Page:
Etobicoke Councillors Grimes and Di Ciano charged with Elections Act offences over 2014 campaign expenses

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Etobicoke Councillors Grimes and Di Ciano charged with Elections Act offences over 2014 campaign expenses


Etobicoke Councillors Mark Grimes and Justin Di Ciano have been charged by police with filing false campaign expenses following the 2014 election.

The charges for both were announced at the same time in a press release from the Ontario Provincial Police Friday morning. The pair has been under investigation by the OPP’s anti-rackets branch, which is in charge of probing complex fraud cases, after it received a request from the Toronto police in September 2017 to look into a referral from the city’s independent integrity commissioner.

Councillors Mark Grimes, left, seen in a Nov. 7, 2017, file photo, and Justin Di Ciano, seen in a March 26, 2018, file photo.
Councillors Mark Grimes, left, seen in a Nov. 7, 2017, file photo, and Justin Di Ciano, seen in a March 26, 2018, file photo.  (Bernard Weil, Andrew Francis Wallace/Toronto Star)

Both allegedly did not disclose approximately $26,000 each in campaign expenses related to the 2014 election, an OPP spokesperson confirmed. The charges, under the Municipal Elections Act, are not criminal charges.

The charges, the OPP spokesperson said, are directly related to an allegation first reported by the CBC, that the two councillors had benefited from campaign polling and research totalling more than $40,000 that was paid for by a developer, Dunpar Homes, and not accounted for in their expenses.

Di Ciano at the time denied having polling paid for by Dunpar, CBC reported. Grimes called the allegations “unfounded.”

A prepared statement released Friday by Grimes’ lawyer, who is not identified, reads: “Councillor Grimes has done nothing wrong. An allegation has been made that he should have made additional financial disclosure for his campaign from four years ago. No such disclosure was required. There is no credible evidence to support the allegation, which was made for political purposes.”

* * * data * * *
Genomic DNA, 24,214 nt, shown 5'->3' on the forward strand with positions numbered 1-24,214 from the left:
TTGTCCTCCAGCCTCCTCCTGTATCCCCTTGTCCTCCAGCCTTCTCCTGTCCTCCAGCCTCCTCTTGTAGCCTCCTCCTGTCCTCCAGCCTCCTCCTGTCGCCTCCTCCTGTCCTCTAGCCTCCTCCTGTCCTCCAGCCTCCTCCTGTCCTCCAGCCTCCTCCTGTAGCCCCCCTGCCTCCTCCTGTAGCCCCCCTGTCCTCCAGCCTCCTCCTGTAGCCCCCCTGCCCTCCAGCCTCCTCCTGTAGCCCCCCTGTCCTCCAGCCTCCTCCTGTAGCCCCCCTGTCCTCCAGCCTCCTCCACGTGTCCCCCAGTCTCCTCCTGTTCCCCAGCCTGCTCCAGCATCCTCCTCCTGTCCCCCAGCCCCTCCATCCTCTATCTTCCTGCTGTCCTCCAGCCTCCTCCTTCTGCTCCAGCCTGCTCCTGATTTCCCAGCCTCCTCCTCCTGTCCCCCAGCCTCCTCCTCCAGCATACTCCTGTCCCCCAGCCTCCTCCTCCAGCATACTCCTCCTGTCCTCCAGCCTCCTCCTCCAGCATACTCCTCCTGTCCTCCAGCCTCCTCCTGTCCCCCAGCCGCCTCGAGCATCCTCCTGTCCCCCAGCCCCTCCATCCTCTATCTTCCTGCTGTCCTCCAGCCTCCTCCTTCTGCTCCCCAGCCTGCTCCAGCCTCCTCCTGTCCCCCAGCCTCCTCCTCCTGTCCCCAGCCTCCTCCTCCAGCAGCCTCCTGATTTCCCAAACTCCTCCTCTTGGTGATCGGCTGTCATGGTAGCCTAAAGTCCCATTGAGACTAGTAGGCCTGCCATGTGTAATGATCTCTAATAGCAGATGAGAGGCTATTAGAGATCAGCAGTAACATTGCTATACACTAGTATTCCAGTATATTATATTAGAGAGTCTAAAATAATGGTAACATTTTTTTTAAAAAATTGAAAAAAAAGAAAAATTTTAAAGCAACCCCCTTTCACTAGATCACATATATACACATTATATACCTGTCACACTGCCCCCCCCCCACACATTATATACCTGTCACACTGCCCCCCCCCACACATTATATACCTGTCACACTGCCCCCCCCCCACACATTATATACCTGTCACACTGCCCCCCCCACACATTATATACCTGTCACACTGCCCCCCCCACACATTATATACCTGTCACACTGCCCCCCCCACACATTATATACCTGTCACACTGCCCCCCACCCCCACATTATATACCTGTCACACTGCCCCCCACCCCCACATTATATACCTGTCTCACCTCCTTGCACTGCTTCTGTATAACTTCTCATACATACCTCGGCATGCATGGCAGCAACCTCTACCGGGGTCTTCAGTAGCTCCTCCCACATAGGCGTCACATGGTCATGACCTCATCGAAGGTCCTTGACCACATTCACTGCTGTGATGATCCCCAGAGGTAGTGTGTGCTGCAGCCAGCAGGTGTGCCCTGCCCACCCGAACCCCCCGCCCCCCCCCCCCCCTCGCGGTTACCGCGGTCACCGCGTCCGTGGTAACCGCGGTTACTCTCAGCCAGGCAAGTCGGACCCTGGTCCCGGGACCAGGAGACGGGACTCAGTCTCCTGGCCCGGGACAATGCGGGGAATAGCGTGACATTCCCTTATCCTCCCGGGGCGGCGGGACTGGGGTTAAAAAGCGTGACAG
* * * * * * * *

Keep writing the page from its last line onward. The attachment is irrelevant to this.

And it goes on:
A statement from lawyer Scott Fenton says Di Ciano “looks forward to setting the record straight on any alleged clerical errors in his 2014 campaign expense return.” It goes on to say: “The real offence here is the extraordinary waste of scarce government resources spent chasing down minor alleged oversights regarding a long-forgotten municipal election campaign.”

Both Grimes and Di Ciano were at a Friday morning meeting with other members of the Exhibition Place board, said Councillor Mike Layton.

There was no mention of the OPP charges at the meeting and both seemed in good spirits and left when the meeting ended around 9:30 a.m., said Layton, who declined to comment on the charges themselves because he didn’t know the details.

Asked if Grimes should recuse himself from appointments in the new council term until the case is finished, fellow Exhibition Place board member Councillor Jim Karygiannis said: “Everybody steps back when they face something. That will be up to Councillor Grimes and up to the mayor to decide what appointments to give him given the circumstances.”

Grimes, 57, was re-elected on Oct. 22 to the Ward 3, Etobicoke Lakeshore, seat with Mayor John Tory’s endorsement. Di Ciano, 40, did not run for re-election — which would have pitted him against his friend Grimes after the number of wards was shrunk to 25.

In 2016, the city’s integrity commissioner Valerie Jepson found Grimes had what she called “improper” dealings with developers after a 17-month investigation that did not include Dunpar.

Earlier, both Grimes and Di Ciano were at the middle of a controversial debate over the use of a strip of land in the Mimico-Judson area. At the urging of the two councillors, council and Tory approved the conversion of that land that would allow Dunpar to develop townhomes near what will be a noisy rail yard, against the advice of senior city staff and the provincial transit agency Metrolinx.

Penalties for both if they are convicted on the Elections Act charges include fines up to $25,000 each and being prohibited from running in the next two municipal elections.

They are scheduled to appear in court on Dec. 19.

With files from David Rider

Jennifer Pagliaro is a Toronto-based reporter covering city politics. Follow her on Twitter: @jpags





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